In a recent New York Times article entitled Some Unrest Is Bubbling Beneath the Top Tier author Matt Richtell shares a key issue faced by venture capital firms -- satisfying limited partners.
Limited partners are the firms that invest billions of dollars in venture capital firms so that they can then invest in high-growth ventures.
At the end of the day, limited partners want a return on their money. Specifically, they want distributions from their investments in the venture capital funds, and they want it in a timely fashion. "It's been almost a decade," said Eric Doppstadt, director of private equity for the Ford Foundation, which invests in venture capital firms. "I find it shocking that an asset class that has provided so little payback continues to attract so much capital."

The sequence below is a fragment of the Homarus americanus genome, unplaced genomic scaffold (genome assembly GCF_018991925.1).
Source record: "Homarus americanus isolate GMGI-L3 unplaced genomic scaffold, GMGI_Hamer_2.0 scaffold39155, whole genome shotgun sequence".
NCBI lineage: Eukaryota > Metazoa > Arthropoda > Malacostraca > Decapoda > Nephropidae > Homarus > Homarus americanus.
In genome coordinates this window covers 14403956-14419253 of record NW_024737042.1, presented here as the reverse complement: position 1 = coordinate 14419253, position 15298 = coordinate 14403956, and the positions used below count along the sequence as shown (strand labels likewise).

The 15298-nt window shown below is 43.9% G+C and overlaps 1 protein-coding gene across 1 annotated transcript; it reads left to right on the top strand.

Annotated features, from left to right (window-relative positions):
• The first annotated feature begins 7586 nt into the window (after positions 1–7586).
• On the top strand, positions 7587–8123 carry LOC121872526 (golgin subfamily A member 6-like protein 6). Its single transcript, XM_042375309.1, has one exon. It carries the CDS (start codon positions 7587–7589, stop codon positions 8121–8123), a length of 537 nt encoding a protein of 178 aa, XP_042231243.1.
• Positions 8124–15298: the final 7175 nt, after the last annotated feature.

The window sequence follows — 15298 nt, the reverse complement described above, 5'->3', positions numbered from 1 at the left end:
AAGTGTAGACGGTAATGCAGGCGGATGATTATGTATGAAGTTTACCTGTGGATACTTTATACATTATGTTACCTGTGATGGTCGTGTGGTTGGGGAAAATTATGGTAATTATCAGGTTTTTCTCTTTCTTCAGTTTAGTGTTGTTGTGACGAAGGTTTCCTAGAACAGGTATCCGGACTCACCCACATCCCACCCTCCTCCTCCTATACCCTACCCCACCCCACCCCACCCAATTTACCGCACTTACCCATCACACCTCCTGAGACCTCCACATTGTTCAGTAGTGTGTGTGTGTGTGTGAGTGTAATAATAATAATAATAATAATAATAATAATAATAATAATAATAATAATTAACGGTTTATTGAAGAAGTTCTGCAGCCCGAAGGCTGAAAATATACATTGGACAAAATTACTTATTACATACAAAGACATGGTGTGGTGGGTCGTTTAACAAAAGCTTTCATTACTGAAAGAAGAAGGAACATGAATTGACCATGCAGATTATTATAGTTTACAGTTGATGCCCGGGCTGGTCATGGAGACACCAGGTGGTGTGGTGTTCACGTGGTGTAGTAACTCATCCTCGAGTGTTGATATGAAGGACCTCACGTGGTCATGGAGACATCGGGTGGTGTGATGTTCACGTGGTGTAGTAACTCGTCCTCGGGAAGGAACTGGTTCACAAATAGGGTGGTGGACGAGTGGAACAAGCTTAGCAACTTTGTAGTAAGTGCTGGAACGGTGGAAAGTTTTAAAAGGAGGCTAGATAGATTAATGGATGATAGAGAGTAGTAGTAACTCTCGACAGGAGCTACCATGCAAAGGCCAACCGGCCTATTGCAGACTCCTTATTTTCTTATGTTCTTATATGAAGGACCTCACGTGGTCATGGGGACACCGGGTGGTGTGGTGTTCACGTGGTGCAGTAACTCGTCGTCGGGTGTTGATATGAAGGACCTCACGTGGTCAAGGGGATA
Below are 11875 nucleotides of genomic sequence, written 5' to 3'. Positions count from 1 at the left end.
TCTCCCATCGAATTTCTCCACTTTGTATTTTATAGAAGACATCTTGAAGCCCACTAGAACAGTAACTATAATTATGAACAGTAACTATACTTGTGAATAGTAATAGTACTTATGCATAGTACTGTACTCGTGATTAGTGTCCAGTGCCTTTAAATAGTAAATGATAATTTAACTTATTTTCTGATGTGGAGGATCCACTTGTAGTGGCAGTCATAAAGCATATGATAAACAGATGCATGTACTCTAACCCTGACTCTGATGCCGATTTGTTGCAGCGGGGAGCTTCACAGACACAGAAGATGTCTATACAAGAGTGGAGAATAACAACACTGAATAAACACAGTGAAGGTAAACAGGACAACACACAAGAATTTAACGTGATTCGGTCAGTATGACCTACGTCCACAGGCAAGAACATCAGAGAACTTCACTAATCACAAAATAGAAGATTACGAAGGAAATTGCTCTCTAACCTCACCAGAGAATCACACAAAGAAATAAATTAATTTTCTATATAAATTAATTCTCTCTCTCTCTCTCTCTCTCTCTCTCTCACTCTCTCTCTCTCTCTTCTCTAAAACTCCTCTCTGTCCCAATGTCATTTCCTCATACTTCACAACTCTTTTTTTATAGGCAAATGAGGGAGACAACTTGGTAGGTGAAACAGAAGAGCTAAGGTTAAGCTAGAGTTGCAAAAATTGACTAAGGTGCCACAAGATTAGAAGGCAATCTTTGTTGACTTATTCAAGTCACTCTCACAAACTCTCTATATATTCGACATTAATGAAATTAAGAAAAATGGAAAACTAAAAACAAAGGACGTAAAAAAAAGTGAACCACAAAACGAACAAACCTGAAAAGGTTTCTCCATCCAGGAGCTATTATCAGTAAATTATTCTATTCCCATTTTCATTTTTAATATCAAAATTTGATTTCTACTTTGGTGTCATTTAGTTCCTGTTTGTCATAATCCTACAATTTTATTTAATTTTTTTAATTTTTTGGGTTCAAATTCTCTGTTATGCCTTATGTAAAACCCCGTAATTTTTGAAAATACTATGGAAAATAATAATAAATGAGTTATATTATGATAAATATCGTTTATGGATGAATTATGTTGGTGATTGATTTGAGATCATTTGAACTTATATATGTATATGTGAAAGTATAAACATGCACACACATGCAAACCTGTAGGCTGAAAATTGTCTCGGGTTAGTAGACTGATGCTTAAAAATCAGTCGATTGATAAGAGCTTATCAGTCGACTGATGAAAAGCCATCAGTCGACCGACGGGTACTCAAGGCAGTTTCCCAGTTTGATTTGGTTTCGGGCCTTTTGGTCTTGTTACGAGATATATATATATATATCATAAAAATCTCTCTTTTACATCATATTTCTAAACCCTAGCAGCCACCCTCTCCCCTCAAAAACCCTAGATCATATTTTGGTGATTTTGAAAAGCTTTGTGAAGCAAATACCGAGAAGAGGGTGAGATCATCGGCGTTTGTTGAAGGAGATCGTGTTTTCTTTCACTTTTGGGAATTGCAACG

What may be most interesting is that success in the venture capital industry has been "highly concentrated among fewer than 40 venture firms." So, while firms like Kleiner Perkins, Sequoia, Benchmark and select others are earning nice returns for limited partners, most of their peers are not.
Part of the challenge is that it typically takes six years from the point when a venture capitalist invests in a start-up company to the time that the startup exits and the investor sees a return (and can pay their limited partners). Since we're only six years past the bursting of the dot com bubble, limited partners are going to have to wait a few more years before seeing their returns go up again.